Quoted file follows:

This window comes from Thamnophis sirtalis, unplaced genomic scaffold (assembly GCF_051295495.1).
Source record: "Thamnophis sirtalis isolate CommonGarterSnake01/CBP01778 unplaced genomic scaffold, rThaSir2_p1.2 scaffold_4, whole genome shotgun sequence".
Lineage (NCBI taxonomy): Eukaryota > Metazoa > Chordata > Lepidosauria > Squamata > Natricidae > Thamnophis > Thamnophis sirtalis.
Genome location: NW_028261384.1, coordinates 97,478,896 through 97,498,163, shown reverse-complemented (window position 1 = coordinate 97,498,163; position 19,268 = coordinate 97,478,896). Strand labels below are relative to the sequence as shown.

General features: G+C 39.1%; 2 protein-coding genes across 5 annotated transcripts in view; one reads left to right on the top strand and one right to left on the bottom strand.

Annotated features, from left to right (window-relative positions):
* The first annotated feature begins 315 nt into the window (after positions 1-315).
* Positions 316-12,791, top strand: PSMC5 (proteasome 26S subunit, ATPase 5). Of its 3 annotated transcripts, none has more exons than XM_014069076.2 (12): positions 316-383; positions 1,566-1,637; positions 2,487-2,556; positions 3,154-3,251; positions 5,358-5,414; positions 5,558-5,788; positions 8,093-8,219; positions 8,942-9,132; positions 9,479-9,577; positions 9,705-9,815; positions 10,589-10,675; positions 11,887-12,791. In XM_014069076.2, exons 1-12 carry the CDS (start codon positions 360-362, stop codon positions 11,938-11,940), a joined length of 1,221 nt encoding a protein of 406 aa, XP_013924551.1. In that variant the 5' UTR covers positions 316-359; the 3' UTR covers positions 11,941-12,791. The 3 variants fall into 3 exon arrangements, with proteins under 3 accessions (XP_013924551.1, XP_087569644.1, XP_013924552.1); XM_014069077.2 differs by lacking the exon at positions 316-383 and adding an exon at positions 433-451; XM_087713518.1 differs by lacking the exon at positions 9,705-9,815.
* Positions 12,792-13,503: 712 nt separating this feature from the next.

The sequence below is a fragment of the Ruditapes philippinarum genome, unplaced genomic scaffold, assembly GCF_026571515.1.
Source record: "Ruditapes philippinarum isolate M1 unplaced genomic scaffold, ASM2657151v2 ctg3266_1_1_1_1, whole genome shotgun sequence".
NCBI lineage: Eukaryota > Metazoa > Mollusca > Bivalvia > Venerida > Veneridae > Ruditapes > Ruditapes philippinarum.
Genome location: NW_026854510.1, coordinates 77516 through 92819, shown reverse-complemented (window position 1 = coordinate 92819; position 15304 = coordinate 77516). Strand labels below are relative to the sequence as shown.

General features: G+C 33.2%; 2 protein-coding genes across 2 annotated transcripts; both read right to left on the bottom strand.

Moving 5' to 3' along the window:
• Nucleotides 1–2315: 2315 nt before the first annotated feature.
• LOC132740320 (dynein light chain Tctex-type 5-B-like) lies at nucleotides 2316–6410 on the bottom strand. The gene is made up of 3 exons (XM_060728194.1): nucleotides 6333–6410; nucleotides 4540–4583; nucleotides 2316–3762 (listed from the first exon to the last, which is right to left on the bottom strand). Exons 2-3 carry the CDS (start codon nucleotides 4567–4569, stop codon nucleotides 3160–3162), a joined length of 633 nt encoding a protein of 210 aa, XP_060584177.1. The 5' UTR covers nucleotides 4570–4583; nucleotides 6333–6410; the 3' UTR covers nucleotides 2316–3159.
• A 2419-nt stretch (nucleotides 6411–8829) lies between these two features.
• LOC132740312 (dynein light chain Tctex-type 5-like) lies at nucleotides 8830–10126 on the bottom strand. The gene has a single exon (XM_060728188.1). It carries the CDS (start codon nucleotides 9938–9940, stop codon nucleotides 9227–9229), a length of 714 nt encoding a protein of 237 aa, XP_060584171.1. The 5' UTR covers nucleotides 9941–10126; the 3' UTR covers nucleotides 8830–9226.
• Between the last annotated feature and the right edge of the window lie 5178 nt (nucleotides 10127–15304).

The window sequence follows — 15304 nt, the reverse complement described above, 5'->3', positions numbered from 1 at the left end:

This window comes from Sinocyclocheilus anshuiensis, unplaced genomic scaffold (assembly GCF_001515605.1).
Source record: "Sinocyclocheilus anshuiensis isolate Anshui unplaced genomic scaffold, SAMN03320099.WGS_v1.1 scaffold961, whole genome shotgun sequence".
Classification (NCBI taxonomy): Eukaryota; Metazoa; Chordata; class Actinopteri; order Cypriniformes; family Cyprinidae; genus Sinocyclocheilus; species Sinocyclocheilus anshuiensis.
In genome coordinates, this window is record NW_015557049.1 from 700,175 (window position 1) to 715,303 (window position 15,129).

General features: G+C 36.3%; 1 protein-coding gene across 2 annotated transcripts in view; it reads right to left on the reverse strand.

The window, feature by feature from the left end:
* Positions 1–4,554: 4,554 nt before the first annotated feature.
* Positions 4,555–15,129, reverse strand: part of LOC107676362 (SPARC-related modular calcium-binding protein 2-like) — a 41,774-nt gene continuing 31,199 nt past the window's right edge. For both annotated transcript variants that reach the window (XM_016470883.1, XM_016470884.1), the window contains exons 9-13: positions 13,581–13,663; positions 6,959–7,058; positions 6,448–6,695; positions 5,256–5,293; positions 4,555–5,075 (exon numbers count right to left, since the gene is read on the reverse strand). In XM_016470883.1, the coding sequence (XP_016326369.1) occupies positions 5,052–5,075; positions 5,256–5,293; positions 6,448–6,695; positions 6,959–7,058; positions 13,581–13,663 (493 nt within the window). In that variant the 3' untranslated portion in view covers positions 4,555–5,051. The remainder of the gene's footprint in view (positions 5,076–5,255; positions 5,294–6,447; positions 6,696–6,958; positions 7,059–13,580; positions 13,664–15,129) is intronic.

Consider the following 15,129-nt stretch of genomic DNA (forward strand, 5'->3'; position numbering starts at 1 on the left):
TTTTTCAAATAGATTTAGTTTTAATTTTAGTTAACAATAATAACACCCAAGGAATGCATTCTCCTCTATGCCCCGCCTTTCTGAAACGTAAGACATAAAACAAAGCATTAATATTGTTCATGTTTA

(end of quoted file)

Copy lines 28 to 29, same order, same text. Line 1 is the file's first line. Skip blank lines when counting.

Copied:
* Positions 1–4,554: 4,554 nt before the first annotated feature.
* Positions 4,555–15,129, reverse strand: part of LOC107676362 (SPARC-related modular calcium-binding protein 2-like) — a 41,774-nt gene continuing 31,199 nt past the window's right edge. For both annotated transcript variants that reach the window (XM_016470883.1, XM_016470884.1), the window contains exons 9-13: positions 13,581–13,663; positions 6,959–7,058; positions 6,448–6,695; positions 5,256–5,293; positions 4,555–5,075 (exon numbers count right to left, since the gene is read on the reverse strand). In XM_016470883.1, the coding sequence (XP_016326369.1) occupies positions 5,052–5,075; positions 5,256–5,293; positions 6,448–6,695; positions 6,959–7,058; positions 13,581–13,663 (493 nt within the window). In that variant the 3' untranslated portion in view covers positions 4,555–5,051. The remainder of the gene's footprint in view (positions 5,076–5,255; positions 5,294–6,447; positions 6,696–6,958; positions 7,059–13,580; positions 13,664–15,129) is intronic.